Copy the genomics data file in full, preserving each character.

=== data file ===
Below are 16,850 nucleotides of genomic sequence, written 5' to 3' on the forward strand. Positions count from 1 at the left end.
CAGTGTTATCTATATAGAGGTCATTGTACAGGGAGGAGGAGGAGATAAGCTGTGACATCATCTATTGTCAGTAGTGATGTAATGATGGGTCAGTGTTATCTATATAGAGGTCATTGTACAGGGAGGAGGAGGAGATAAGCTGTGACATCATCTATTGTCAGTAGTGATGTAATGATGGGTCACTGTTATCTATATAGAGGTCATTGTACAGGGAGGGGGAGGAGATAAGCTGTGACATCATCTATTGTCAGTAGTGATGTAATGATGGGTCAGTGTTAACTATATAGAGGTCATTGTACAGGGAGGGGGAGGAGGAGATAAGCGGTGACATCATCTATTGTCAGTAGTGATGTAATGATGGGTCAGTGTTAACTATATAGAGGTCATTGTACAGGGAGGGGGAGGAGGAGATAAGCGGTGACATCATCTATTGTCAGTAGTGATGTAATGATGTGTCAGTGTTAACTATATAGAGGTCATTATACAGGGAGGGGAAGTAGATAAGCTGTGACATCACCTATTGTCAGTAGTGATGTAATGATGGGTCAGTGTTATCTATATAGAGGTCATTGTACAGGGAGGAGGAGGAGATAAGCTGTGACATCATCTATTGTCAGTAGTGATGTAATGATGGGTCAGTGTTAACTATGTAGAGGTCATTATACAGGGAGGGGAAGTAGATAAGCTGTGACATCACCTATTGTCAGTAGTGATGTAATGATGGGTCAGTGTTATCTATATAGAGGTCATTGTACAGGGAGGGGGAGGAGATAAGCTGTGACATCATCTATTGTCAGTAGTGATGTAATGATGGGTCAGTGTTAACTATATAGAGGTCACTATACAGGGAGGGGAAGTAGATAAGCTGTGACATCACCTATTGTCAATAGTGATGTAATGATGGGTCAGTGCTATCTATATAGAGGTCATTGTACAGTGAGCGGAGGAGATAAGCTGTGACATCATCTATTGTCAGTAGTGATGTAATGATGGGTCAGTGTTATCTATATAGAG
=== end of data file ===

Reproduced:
Below are 16,850 nucleotides of genomic sequence, written 5' to 3' on the forward strand. Positions count from 1 at the left end.
CAGTGTTATCTATATAGAGGTCATTGTACAGGGAGGAGGAGGAGATAAGCTGTGACATCATCTATTGTCAGTAGTGATGTAATGATGGGTCAGTGTTATCTATATAGAGGTCATTGTACAGGGAGGAGGAGGAGATAAGCTGTGACATCATCTATTGTCAGTAGTGATGTAATGATGGGTCACTGTTATCTATATAGAGGTCATTGTACAGGGAGGGGGAGGAGATAAGCTGTGACATCATCTATTGTCAGTAGTGATGTAATGATGGGTCAGTGTTAACTATATAGAGGTCATTGTACAGGGAGGGGGAGGAGGAGATAAGCGGTGACATCATCTATTGTCAGTAGTGATGTAATGATGGGTCAGTGTTAACTATATAGAGGTCATTGTACAGGGAGGGGGAGGAGGAGATAAGCGGTGACATCATCTATTGTCAGTAGTGATGTAATGATGTGTCAGTGTTAACTATATAGAGGTCATTATACAGGGAGGGGAAGTAGATAAGCTGTGACATCACCTATTGTCAGTAGTGATGTAATGATGGGTCAGTGTTATCTATATAGAGGTCATTGTACAGGGAGGAGGAGGAGATAAGCTGTGACATCATCTATTGTCAGTAGTGATGTAATGATGGGTCAGTGTTAACTATGTAGAGGTCATTATACAGGGAGGGGAAGTAGATAAGCTGTGACATCACCTATTGTCAGTAGTGATGTAATGATGGGTCAGTGTTATCTATATAGAGGTCATTGTACAGGGAGGGGGAGGAGATAAGCTGTGACATCATCTATTGTCAGTAGTGATGTAATGATGGGTCAGTGTTAACTATATAGAGGTCACTATACAGGGAGGGGAAGTAGATAAGCTGTGACATCACCTATTGTCAATAGTGATGTAATGATGGGTCAGTGCTATCTATATAGAGGTCATTGTACAGTGAGCGGAGGAGATAAGCTGTGACATCATCTATTGTCAGTAGTGATGTAATGATGGGTCAGTGTTATCTATATAGAG